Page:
The IT market in Asia-Pacific (excluding Japan) will grow by 11 per cent in 2004 to $US88 billion, driven by strong growth in the region's two biggest developing economies, China and India, according to research firm IDC.
The IT market in China will grow 18 per cent next year to $29.4 billion, 33 per cent of the overall regional IT spending, IDC said Monday in its predictions for next year. India's IT market will grow 19 per cent next year, and together with South Korea's expected 9 per cent growth, these three countries will be responsible for 80 per cent of the IT market growth in Asia-Pacific, IDC said.
There will also be major structural changes in the Asia-Pacific IT market, with a move away from proprietary architectures and a new focus on business innovation. As users demand standards-based products, vendors will have to find new ways to differentiate their products without relying on proprietary barriers, IDC said.
The IT market is moving into a new growth phase, so 2004 will be a key year for defining the shape of the industry for the next few years, IDC said.
One of the hot areas in 2004 in Asia-Pacific will be storage, according to IDC. The total storage capacity deployed across the region will rise 54 per cent from 190,000T bytes to 300,000T bytes. This will create added demand for storage management software and services, a market expected to grow by 26 per cent next year, IDC said.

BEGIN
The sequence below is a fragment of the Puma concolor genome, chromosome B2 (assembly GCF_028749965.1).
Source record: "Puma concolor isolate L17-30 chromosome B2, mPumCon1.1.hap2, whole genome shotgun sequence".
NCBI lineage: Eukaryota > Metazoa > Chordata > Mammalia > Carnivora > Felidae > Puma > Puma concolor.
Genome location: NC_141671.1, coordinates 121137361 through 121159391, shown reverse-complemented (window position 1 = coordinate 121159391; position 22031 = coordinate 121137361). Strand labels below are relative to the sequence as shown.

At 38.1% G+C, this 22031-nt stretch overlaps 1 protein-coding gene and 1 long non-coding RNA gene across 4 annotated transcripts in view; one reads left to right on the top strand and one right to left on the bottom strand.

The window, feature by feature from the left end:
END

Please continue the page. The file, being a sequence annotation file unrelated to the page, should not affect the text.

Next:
Other predictions for the Asia-Pacific IT market in 2004 include:
-- economic liberalisation is forcing small and medium-sized businesses to streamline their operations, and this will become one of the most competitive markets for IT vendors.
-- consumers will continue to demand new digital media products, putting pressure on traditional consumer electronics firms.
-- IT suppliers will be under pressure to align their products and services with users' demands to solve high-priority business problems, and some vendors will fail to make this transformation.
-- outsourcing to developing countries in Asia-Pacific will continue to grow strongly despite a public backlash in countries such as the U.S. Competitive pressures will force the private sector to adopt this kind of low-cost outsourcing sooner rather than later.
-- IP (Internet Protocol) telephony will finally gather momentum in the corporate sector in 2004 due to the cost savings and extra functionality now available.
-- wireless mobile services will make their mark in the corporate sector in 2004 as basic applications are complemented by location-based information services, multimedia messaging services and industry-specific applications.
-- online advertising will emerge as a major industry, with revenues expected to grow 40 per cent in 2004 to $637 million. The online audience will continue to expand, with the total number of Internet users in the region growing by 22 per cent to 205 million.